Trip reports

Mid Week Walk at Thorpe Park

Mid Week Walk at Thorpe Park
Peter Hambrook

Wednesday, 16 December 2015

Weather: Drizzly at first but soon becoming sunny with a light breeze. 14C
Only a select band of four made this one, with Chris being new to our mid-week walks. Several small birds were flitting around the farm while we waited for all to arrive but only goldfinches were identified. A small flock of Canada geese flew past but did not land and a mistle thrush could be heard singing, but out of sight.
Out on Manor Lake a pair of shovelers were visible from the car parking area and others turned up during our walk. Close to the farm it was fairly quiet with only a heron or two, mallards, mute swans and a moorhen in evidence, but as we moved on to view the lake the usual mass of tufted ducks and pochards could be seen. Nigel then spotted a male goldeneye far out on the lake and this was soon joined by a female, with both diving for food, while several great crested grebes and two greylags were nearby.
Resting on the tern rafts were a good number of cormorants and a few black-headed gulls while a few moorhens poked around near the island and a scattering of wigeon could be found further out. As we progressed along the road a bird suddenly flew up into a lakeside tree - a kingfisher! Just as I was about to let Chris view it through the telescope it flew off and, because of the change-over, I failed to spot where it had gone. The others were investigating a singing robin and also missed it, which was rather unfortunate. We moved on to a spot where St. Anne's Lake can be viewed. Here there was also lots of activity, with plenty of lapwings resting on the floating dividers in the water-skiing area, plus some eight herring gulls, several pairs of gadwall, more great crested grebes and masses of coots and black-headed gulls.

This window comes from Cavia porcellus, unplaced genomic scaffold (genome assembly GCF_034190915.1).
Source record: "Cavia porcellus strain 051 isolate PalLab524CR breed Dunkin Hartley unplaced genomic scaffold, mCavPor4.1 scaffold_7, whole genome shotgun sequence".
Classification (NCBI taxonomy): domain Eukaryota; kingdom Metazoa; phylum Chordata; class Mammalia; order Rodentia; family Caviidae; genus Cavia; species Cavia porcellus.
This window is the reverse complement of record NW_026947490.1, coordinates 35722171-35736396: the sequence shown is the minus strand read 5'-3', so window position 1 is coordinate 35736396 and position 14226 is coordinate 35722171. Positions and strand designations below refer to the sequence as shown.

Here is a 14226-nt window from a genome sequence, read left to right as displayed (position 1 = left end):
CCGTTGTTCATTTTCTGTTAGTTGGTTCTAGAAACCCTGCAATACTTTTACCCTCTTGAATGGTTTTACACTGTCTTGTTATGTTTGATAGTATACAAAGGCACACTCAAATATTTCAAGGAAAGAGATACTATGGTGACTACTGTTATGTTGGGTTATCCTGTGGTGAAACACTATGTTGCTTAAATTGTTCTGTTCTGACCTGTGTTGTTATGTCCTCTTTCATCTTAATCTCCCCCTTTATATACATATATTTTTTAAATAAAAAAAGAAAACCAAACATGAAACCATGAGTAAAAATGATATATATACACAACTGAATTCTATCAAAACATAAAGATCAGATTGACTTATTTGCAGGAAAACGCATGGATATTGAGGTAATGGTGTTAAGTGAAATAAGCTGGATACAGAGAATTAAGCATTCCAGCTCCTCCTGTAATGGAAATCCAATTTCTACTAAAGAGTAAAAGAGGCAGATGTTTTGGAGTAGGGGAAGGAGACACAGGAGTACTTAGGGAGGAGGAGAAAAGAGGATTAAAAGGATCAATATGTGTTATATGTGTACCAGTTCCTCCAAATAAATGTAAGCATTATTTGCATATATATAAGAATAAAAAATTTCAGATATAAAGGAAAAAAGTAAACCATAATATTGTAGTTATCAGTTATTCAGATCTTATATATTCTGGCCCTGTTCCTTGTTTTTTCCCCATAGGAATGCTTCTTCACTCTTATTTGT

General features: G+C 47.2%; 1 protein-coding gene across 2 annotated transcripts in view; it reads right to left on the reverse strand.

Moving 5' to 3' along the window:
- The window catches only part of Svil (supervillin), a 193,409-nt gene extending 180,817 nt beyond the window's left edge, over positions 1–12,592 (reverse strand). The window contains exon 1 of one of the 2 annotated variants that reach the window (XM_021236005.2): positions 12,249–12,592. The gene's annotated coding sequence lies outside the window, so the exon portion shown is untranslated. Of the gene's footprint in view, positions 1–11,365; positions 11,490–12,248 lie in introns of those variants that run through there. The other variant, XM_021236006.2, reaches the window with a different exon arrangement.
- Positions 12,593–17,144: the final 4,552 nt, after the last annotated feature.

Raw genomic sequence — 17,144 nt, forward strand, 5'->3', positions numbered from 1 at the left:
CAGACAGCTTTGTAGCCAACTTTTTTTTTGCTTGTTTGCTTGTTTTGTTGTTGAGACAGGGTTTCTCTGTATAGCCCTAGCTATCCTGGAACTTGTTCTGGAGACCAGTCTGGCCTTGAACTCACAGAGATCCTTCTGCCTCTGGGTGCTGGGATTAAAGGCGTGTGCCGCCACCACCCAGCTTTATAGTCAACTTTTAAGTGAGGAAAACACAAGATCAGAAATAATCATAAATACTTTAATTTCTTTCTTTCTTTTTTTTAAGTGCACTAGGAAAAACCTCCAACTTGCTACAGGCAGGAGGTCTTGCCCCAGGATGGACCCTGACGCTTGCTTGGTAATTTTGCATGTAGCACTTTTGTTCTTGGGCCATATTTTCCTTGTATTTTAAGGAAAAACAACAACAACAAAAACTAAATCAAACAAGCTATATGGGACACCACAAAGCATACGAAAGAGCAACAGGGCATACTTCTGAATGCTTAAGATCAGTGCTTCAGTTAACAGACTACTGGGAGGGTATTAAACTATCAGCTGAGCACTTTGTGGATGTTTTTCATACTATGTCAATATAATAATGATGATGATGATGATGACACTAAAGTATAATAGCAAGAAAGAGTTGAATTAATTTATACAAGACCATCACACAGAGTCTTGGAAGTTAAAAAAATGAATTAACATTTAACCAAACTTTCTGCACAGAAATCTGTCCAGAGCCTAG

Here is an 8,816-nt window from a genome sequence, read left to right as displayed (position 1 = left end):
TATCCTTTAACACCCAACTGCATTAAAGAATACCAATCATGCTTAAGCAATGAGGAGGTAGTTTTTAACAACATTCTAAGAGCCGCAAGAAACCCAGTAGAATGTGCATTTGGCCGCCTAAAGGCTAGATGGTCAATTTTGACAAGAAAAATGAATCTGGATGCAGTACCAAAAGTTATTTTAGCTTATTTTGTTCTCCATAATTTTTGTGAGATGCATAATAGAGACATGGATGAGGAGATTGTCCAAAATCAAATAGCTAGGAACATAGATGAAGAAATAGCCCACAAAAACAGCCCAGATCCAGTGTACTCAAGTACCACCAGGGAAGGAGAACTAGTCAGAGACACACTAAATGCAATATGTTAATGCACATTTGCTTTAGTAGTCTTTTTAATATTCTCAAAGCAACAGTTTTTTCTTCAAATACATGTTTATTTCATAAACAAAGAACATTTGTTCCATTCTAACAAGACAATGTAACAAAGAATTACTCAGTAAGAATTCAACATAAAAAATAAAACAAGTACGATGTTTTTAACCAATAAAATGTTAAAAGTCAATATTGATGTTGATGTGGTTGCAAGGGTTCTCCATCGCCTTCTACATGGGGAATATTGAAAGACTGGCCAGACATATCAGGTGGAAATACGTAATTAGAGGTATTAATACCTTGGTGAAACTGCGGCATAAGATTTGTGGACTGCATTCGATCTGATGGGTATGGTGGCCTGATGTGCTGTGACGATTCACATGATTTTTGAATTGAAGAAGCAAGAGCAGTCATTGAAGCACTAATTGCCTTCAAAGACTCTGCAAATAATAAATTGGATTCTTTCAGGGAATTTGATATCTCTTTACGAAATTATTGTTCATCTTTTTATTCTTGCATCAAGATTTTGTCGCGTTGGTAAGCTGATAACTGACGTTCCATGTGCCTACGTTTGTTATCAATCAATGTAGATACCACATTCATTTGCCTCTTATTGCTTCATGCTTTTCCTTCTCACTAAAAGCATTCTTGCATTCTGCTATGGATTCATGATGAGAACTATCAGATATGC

Heading back towards the cars we came across a party of tits, including several long-tailed, at which point a significant increase in noise levels heralded the arrival of some 70 more greylag geese. As I scanned the reeds near the farm for anything else of interest I re-found the kingfisher and this time it stayed long enough to give everyone a good, if a little distant, scope view. Next we found several small birds moving through the bushes, one of which was a goldcrest, which showed quite well as it searched for food, while a reedy pool close to the farm had gained a few teal, which rapidly departed when they saw us. We had a quick look at the barn with the owl nest boxes but no owls were in residence.
As befitted the short mid-winter day, this was only a brief visit of about 90 minutes but we saw a good selection of birds and also experienced that real rarity this winter - a sunny morning! By the time I reached home the clouds had rolled in again and all was back to its normal grey.
Peter Hambrook